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What is Atarax (Hydroxyzine) prescribed for?
When your body comes into contact with whatever your allergy trigger is, your body creates a chemical called a histamine. They cause your nose to swell, your eyes and nose to run and itch. At times it may even take form as a rash on your skin, called hives.
This medication is known as an antihistamine. And it is mainly used to treat itching that is caused by a variety of allergies. Atarax works by blocking the natural substance, known as a histamine, that your body creates during an allergic reaction.
Hydroxyzine may also be used short-term to treat anxiety or to help you feel sleepy/relaxed before and after surgery.
This medication is to be taken orally, and it can be taken with or without food. Usually three to four times a day. Follow your doctor’s directions as prescribed.
This dosage is based on your age, medical condition, and your body’s response to the treatment. Do not increase your dose or take this medication more often then what you have been prescribed. Notify your doctor if your condition does not improve or worsens.
Before taking this medication, notify your doctor if you are allergic to Hydroxyzine, cetirizine, or to levocetirizine. Or if you have any other allergies. This product may contain inactive ingredients, which may cause allergic reactions and other problems.
Before using this medication, inform you doctor of your medical history, especially if you have experienced any of the following; breathing problems (such as emphysema, asthma), high pressure in the eye (glaucoma), high blood pressure, kidney problems, liver problems, seizures, stomach/intestine problems (such as ulcer, blockage), overactive thyroid (hyperthyroidism), difficulty urinating (for example, due to enlarged prostate).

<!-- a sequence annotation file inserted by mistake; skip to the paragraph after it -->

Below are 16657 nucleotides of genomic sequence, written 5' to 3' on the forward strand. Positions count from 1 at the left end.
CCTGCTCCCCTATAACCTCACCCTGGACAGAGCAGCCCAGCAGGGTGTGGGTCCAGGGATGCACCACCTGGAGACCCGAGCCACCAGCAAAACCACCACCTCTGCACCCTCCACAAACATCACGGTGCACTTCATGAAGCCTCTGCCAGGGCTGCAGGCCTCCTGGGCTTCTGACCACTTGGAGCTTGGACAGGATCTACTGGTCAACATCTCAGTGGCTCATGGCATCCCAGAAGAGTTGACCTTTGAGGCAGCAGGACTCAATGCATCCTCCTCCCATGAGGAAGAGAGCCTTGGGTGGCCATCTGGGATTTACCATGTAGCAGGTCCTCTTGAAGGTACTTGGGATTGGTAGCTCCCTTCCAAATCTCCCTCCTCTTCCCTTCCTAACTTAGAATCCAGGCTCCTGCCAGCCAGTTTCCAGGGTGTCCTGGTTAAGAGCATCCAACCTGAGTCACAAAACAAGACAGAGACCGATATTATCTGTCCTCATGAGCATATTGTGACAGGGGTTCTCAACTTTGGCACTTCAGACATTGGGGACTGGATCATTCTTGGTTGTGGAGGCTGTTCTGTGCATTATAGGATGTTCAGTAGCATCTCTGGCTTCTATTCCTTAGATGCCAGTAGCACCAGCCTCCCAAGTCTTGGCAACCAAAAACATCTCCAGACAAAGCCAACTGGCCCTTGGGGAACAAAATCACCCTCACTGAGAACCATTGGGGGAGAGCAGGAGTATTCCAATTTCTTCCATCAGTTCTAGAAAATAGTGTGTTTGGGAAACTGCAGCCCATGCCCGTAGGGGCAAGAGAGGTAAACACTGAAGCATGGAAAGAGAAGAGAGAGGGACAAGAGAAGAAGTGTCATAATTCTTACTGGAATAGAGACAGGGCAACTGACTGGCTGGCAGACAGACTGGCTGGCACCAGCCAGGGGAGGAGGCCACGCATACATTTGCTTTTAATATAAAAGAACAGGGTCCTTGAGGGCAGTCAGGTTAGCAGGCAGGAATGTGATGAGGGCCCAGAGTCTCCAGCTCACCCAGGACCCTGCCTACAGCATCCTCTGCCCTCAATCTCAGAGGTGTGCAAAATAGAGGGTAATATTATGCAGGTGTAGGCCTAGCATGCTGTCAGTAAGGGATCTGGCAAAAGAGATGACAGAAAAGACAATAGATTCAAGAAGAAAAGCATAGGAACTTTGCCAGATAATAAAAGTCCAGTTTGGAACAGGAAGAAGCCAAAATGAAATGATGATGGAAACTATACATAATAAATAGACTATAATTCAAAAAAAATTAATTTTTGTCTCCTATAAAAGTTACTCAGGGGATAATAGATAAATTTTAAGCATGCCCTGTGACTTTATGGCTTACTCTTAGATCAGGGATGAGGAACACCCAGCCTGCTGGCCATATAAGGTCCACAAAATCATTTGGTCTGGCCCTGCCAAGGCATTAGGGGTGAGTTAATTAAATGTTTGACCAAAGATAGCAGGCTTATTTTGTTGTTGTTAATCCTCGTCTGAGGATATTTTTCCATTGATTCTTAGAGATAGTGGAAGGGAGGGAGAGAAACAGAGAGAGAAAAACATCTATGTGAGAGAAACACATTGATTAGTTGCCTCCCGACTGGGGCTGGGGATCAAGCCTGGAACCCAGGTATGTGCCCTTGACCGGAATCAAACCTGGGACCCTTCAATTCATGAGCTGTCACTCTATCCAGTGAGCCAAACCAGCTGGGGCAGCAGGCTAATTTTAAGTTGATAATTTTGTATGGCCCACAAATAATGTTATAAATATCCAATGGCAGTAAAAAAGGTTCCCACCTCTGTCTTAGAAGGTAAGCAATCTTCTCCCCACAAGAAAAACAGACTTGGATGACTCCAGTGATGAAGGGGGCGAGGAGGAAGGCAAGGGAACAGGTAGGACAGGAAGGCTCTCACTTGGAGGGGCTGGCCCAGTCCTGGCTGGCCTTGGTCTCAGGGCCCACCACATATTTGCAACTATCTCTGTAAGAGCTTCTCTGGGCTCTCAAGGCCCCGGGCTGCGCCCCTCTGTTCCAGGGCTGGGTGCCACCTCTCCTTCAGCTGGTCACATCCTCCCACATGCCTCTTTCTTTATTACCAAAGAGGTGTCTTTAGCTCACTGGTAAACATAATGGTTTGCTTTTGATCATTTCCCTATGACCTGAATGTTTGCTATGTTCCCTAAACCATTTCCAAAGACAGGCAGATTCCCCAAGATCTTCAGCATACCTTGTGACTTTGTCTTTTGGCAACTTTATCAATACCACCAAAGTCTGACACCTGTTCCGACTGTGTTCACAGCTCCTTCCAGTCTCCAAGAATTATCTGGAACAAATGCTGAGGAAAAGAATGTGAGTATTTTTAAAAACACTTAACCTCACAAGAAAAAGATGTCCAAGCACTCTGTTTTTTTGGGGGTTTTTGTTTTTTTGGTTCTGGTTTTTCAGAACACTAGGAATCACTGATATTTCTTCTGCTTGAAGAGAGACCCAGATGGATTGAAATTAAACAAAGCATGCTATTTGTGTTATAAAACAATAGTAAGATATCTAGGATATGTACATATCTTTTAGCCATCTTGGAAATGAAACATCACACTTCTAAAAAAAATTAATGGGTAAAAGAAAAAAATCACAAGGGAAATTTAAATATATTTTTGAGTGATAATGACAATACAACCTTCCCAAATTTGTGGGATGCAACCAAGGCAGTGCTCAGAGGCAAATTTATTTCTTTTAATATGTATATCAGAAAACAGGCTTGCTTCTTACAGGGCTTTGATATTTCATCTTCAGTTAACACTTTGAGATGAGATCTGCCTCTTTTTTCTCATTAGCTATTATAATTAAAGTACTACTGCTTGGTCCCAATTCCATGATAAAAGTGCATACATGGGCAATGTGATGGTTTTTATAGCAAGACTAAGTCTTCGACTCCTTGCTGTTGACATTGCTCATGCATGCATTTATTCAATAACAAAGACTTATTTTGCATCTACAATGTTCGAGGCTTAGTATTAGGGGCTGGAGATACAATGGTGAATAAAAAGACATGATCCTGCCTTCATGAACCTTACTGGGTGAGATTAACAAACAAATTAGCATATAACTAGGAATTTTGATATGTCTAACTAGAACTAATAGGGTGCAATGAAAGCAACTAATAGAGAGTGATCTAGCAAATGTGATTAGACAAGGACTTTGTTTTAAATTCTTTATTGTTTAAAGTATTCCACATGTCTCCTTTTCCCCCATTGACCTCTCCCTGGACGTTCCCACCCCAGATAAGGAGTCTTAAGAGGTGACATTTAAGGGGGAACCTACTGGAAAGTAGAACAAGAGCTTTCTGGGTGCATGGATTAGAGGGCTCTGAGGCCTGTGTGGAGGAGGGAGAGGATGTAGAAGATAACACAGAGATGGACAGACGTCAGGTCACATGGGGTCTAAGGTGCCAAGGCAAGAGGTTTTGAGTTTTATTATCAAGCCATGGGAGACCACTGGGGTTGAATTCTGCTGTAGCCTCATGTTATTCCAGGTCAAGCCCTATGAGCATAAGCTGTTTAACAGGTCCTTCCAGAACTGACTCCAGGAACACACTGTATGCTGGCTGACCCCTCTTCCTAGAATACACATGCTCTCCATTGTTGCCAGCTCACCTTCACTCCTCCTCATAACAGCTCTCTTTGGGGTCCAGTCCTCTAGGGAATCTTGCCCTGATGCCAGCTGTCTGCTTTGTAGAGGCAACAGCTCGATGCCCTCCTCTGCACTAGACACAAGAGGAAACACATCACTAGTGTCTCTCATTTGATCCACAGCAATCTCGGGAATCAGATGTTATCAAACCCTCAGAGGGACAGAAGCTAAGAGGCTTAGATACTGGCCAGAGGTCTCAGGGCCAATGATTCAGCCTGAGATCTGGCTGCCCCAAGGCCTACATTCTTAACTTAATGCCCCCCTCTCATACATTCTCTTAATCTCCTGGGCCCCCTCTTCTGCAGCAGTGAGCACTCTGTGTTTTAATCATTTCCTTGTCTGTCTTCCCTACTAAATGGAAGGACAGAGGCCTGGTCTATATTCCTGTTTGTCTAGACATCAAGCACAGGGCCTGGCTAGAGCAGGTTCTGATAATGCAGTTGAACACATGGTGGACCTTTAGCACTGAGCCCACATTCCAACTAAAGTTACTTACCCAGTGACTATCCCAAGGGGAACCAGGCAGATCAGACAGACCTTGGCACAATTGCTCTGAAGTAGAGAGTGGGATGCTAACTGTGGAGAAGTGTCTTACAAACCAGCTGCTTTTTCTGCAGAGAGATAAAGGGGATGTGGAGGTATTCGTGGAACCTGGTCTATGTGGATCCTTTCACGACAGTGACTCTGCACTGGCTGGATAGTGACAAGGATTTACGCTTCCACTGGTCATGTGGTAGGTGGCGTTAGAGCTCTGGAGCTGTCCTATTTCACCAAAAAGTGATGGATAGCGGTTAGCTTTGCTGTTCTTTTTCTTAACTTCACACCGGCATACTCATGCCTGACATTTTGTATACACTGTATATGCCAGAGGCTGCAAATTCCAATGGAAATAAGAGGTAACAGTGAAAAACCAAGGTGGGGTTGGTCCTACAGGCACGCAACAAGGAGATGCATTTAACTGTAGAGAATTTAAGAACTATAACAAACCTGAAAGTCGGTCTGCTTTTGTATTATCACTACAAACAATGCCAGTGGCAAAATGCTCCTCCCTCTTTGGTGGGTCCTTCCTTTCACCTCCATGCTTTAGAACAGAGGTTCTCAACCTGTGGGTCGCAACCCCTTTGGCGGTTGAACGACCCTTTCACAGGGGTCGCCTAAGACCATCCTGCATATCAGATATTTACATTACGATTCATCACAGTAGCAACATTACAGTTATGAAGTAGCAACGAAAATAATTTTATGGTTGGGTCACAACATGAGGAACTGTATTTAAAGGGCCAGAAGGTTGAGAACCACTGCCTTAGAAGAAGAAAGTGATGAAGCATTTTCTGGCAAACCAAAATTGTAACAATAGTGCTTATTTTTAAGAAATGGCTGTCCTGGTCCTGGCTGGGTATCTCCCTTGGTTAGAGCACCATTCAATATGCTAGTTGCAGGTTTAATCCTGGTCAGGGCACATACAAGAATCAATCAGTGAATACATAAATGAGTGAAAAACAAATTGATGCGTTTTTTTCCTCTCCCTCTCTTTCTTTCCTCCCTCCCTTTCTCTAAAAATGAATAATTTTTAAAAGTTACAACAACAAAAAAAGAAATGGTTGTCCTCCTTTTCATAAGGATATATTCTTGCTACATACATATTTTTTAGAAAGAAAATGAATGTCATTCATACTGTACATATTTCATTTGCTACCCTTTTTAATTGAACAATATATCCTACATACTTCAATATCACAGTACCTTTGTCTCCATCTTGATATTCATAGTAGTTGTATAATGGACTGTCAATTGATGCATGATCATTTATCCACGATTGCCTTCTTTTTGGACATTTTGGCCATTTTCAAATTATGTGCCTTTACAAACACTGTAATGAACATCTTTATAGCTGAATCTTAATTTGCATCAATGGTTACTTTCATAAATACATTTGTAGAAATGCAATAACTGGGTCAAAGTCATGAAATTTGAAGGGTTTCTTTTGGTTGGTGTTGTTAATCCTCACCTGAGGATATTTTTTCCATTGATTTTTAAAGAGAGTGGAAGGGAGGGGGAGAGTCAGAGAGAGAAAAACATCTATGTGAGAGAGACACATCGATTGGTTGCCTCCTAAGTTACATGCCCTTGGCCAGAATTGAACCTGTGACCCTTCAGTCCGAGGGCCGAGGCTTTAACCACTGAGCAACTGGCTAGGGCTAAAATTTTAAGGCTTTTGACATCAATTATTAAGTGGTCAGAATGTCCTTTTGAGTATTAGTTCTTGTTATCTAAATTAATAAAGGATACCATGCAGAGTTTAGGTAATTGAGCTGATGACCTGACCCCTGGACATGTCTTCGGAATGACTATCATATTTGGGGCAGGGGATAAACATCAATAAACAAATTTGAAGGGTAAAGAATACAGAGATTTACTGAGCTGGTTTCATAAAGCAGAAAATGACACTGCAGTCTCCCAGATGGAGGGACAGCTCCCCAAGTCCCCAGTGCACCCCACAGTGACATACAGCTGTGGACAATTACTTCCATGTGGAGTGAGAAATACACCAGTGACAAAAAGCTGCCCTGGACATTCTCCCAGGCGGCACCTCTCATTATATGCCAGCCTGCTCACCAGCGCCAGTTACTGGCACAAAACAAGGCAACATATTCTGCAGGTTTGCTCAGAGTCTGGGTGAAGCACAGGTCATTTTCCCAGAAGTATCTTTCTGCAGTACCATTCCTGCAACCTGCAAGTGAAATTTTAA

Hydroxyzine may cause a condition that affects the heart rhythm (QT prolongation). QT prolongation can rarely cause serious (rarely fatal) fast/irregular heartbeat and other symptoms (such as severe dizziness, fainting) that need medical attention right away.
The risk of QT prolongation may be increased if you have certain medical conditions or are taking other drugs that may cause QT prolongation. Before taking hydroxyzine, tell your doctor or pharmacist of all the drugs you take and if you have any of the following conditions: certain heart problems (heart failure, slow heartbeat, QT prolongation in the EKG), family history of certain heart problems (QT prolongation in the EKG, sudden cardiac death).
Low levels of potassium or magnesium in the blood may also increase your risk of QT prolongation. This risk may increase if you use certain drugs (such as diuretics/"water pills") or if you have conditions such as severe sweating, diarrhea, or vomiting. Talk to your doctor about taking hydroxyzine safely.
Older adults may be more sensitive to the side effects of this drug, especially drowsiness, confusion, constipation, trouble urinating or QT prolongation (see above). Drowsiness and confusion can increase the risk of falling.
Drowsiness, dizziness, blurred vision, constipation, or dry mouth may occur. If any of these effects persist or worsen, tell your doctor or pharmacist promptly.
To relieve dry mouth, suck (sugarless) hard candy or ice chips, chew (sugarless) gum, drink water, or use a saliva substitute.
Notify your doctor right away if you experience any of these side effects; mental/mood changes (such as restlessness, confusion, hallucinations), shaking (tremor), difficulty urinating.
And get medical help right away if you start experiencing any of these side effects, which include; seizures, fast/irregular heartbeat, severe dizziness, fainting.
A very serious allergic reaction to this drug is rare. However, get medical help right away if you notice any symptoms of a serious allergic reaction, including: rash, itching/swelling (especially of the face/tongue/throat), severe dizziness, trouble breathing.
What happens if I suddenly stop taking this medication?
There may be a relapse in symptoms as well as side effects. You should speak your doctor before stop taking this medication.
What is the best dosage to take?
The diagnosis with your doctor will be able to determine the best dosage for your treatment. Work with your doctor closely for dosage and dosing schedules.
What happens if I miss a dose?
You should take the missed dose as soon you realize you have forgotten. If the forgotten dose is closer to your next scheduled dose, take the next schedule dose to avoid overlapping in dose.
What is the best way to store this medication?
This medication is stored at room temperature, and should be kept away from children and pets. Do not throw away this medication in the wastebasket. If you are uncertain how to dispose of this medication speak with your pharmacist for help in safely disposing of this medication.
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